How cigarette butts pollute the ocean and harm whales and dolphins
Today is World No Tobacco Day and you could be forgiven for wondering what that’s got to do with whales and dolphins. Sadly, it’s very relevant because cigarette butts pollute the marine environment with plastic and harmful chemicals.
You probably won’t be surprised to hear that cigarette butts are the most common form of litter in the world - approximately 5.6 trillion cigarettes are smoked every year worldwide. But did you know that a single cigarette end can pollute 40 litres of ground water? When I heard this stat, I was speechless. You see cigarette butts everywhere - they litter our streets, beaches and parks. Try to think of somewhere you’ve been recently where you haven’t seen a cigarette butt - it’s not easy! An estimated 4.5 trillion cigarette butts are thrown away worldwide every year with the potential to pollute 180 trillion litres of water – that’s quite a horrifying thought.
Cigarette filters are made of plastic and by the time they are discarded they contain thousands of chemicals including arsenic, lead, copper and nicotine. Rain and dew wash these toxic substances out and they seep into the ground and pollute our ground water. Cigarettes dropped in towns and cities can easily find their way to the ocean through drainage systems and rivers. According to studies, just one cigarette butt per litre of water is highly toxic to fish.
A recent Local Environment Quality Survey of England 2017/18 showed that 52% of smokers who smoke every day thought putting a cigarette down the drain was acceptable. Thirty-nine percent of smokers, equivalent to 3.6million in the UK, admitted to throwing a cigarette butt down a drain within the past month; and 11% of smokers did not consider cigarette butts to be litter.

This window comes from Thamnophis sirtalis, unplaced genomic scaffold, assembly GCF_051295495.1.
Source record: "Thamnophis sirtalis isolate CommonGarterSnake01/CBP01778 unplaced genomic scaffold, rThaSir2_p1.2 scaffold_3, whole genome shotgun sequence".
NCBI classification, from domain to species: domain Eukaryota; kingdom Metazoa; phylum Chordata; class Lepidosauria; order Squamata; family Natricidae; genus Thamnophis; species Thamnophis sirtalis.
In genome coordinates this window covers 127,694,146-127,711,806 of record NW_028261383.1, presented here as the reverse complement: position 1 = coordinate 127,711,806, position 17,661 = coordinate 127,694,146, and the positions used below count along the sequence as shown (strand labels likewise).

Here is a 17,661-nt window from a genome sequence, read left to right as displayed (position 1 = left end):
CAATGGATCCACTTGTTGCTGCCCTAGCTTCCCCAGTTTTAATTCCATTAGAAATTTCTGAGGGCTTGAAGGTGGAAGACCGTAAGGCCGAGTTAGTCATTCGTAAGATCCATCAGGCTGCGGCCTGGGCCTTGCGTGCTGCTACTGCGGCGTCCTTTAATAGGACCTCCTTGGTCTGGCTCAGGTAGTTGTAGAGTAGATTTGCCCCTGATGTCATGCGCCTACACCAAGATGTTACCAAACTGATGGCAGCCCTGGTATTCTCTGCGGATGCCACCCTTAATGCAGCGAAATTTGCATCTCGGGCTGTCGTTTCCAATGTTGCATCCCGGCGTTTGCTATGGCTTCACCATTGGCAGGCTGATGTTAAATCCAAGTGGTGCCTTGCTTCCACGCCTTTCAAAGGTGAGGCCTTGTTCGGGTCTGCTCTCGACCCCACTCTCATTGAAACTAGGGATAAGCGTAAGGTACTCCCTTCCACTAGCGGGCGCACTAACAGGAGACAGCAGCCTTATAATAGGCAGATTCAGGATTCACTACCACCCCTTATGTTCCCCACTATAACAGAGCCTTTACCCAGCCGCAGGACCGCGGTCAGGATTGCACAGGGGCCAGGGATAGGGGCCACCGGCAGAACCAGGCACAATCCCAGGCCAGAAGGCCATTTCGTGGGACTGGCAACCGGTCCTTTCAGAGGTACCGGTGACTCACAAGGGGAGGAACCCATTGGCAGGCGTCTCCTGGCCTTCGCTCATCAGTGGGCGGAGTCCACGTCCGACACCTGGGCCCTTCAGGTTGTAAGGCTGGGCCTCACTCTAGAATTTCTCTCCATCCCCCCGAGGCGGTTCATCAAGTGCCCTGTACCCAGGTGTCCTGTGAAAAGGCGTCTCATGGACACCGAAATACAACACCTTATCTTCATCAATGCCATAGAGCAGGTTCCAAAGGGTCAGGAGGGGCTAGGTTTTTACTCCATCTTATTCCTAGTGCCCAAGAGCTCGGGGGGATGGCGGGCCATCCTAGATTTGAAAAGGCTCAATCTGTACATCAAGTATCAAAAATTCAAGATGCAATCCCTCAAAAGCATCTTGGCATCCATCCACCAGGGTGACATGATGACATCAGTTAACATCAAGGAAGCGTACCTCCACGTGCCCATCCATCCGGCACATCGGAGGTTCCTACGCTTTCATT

According to the City of London website, six million cigarette butts are dropped on London streets every year and we spend £3.8 million cleaning them up - it's no small problem.
It’s not just the harmful substances that are an issue – the filters themselves cause harm to marine life because they are made of plastic. Over half of all whale and dolphin species have been recorded eating plastic they had mistaken for food and a recent UK research project found that all whales and dolphins examined had plastic in their digestive systems. Birds also mistake the filters for food and ingest the plastic and toxins. Cigarette butts are not just a problem within the UK, as they have been found all around the world, even in the Arctic. It can take up to 400 years for a cigarette butt to degrade in saltwater, but this doesn’t mean that it disappears; the plastic fibres from the filter remain as microplastic in the ocean.
In the UK dropping cigarette butts is considered littering and therefore a criminal offence. Anyone dropping smoking-related litter may receive a £150 Fixed Penalty Notice and the offence can attract a maximum penalty of up to £2,500. But it’s important that people understand why. It’s not just an eyesore – it is causing great harm to wildlife and polluting our oceans.
Germany’s environment minister has suggested that the tobacco industry should be paying for the clean-up of discarded cigarette butts. I’d argue that we all have a part to play and that education is key because a lot of smokers do not know what their discarded cigarette butt is doing to the environment and wildlife. Surely once individuals understand the damage they are causing when they drop a cigarette butt on the floor, they will change their behaviour. Just look at the way the public’s attitude towards single-use plastic has shifted since Blue Planet opened everyone’s eyes. The industry most definitely has to play its role too and develop ways to make filters without plastic.
Every one of us can make a difference - talk to people about this issue, buy a portable ashtray for yourself or a smoker you know or organise or join in with an Urban Beach Clean.
Want to do your bit?
Organise an Urban Beach Clean and clean up your local area. Remember, as much as 95% of the plastic in the ocean comes from our towns and cities.
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